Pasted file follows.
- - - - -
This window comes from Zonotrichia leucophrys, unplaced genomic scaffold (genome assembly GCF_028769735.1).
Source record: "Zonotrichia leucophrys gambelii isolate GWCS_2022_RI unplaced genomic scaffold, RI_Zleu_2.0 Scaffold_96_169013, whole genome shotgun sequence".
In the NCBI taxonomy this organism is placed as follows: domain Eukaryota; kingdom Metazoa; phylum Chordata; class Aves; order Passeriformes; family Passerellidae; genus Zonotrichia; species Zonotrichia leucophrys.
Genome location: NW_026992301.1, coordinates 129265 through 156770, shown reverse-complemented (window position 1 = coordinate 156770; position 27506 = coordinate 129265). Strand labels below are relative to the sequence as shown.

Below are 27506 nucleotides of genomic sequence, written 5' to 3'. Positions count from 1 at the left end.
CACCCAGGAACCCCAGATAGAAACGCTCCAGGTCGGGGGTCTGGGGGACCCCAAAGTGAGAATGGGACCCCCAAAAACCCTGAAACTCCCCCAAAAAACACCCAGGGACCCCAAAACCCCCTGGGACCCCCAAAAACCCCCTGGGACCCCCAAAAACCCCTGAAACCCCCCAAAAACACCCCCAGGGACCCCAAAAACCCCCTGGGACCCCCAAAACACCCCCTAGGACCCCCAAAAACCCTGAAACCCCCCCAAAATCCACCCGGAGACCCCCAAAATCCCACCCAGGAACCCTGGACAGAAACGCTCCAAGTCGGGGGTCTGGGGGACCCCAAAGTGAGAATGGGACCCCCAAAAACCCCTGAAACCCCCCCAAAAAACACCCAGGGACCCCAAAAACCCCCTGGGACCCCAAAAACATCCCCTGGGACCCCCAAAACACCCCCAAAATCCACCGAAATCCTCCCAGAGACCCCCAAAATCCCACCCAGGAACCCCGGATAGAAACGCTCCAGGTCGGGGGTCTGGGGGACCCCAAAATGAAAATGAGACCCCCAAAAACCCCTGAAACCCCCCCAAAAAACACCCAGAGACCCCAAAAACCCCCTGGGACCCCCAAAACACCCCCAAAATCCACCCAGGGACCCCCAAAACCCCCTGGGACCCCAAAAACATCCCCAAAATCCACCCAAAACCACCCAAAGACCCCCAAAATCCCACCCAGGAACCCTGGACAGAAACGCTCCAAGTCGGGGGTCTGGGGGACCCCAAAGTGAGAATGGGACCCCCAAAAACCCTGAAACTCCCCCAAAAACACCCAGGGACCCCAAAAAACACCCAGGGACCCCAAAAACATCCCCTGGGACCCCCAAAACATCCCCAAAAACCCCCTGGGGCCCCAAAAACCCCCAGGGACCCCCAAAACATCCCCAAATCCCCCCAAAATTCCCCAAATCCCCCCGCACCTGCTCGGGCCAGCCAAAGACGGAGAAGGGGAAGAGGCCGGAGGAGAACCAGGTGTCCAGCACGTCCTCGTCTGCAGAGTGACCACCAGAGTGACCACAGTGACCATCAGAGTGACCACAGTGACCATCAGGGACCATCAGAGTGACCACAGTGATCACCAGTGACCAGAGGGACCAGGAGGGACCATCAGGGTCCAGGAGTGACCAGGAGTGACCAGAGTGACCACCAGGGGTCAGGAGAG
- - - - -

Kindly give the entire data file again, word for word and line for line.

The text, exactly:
This window comes from Zonotrichia leucophrys, unplaced genomic scaffold (genome assembly GCF_028769735.1).
Source record: "Zonotrichia leucophrys gambelii isolate GWCS_2022_RI unplaced genomic scaffold, RI_Zleu_2.0 Scaffold_96_169013, whole genome shotgun sequence".
In the NCBI taxonomy this organism is placed as follows: domain Eukaryota; kingdom Metazoa; phylum Chordata; class Aves; order Passeriformes; family Passerellidae; genus Zonotrichia; species Zonotrichia leucophrys.
Genome location: NW_026992301.1, coordinates 129265 through 156770, shown reverse-complemented (window position 1 = coordinate 156770; position 27506 = coordinate 129265). Strand labels below are relative to the sequence as shown.

Below are 27506 nucleotides of genomic sequence, written 5' to 3'. Positions count from 1 at the left end.
CACCCAGGAACCCCAGATAGAAACGCTCCAGGTCGGGGGTCTGGGGGACCCCAAAGTGAGAATGGGACCCCCAAAAACCCTGAAACTCCCCCAAAAAACACCCAGGGACCCCAAAACCCCCTGGGACCCCCAAAAACCCCCTGGGACCCCCAAAAACCCCTGAAACCCCCCAAAAACACCCCCAGGGACCCCAAAAACCCCCTGGGACCCCCAAAACACCCCCTAGGACCCCCAAAAACCCTGAAACCCCCCCAAAATCCACCCGGAGACCCCCAAAATCCCACCCAGGAACCCTGGACAGAAACGCTCCAAGTCGGGGGTCTGGGGGACCCCAAAGTGAGAATGGGACCCCCAAAAACCCCTGAAACCCCCCCAAAAAACACCCAGGGACCCCAAAAACCCCCTGGGACCCCAAAAACATCCCCTGGGACCCCCAAAACACCCCCAAAATCCACCGAAATCCTCCCAGAGACCCCCAAAATCCCACCCAGGAACCCCGGATAGAAACGCTCCAGGTCGGGGGTCTGGGGGACCCCAAAATGAAAATGAGACCCCCAAAAACCCCTGAAACCCCCCCAAAAAACACCCAGAGACCCCAAAAACCCCCTGGGACCCCCAAAACACCCCCAAAATCCACCCAGGGACCCCCAAAACCCCCTGGGACCCCAAAAACATCCCCAAAATCCACCCAAAACCACCCAAAGACCCCCAAAATCCCACCCAGGAACCCTGGACAGAAACGCTCCAAGTCGGGGGTCTGGGGGACCCCAAAGTGAGAATGGGACCCCCAAAAACCCTGAAACTCCCCCAAAAACACCCAGGGACCCCAAAAAACACCCAGGGACCCCAAAAACATCCCCTGGGACCCCCAAAACATCCCCAAAAACCCCCTGGGGCCCCAAAAACCCCCAGGGACCCCCAAAACATCCCCAAATCCCCCCAAAATTCCCCAAATCCCCCCGCACCTGCTCGGGCCAGCCAAAGACGGAGAAGGGGAAGAGGCCGGAGGAGAACCAGGTGTCCAGCACGTCCTCGTCTGCAGAGTGACCACCAGAGTGACCACAGTGACCATCAGAGTGACCACAGTGACCATCAGGGACCATCAGAGTGACCACAGTGATCACCAGTGACCAGAGGGACCAGGAGGGACCATCAGGGTCCAGGAGTGACCAGGAGTGACCAGAGTGACCACCAGGGGTCAGGAGAG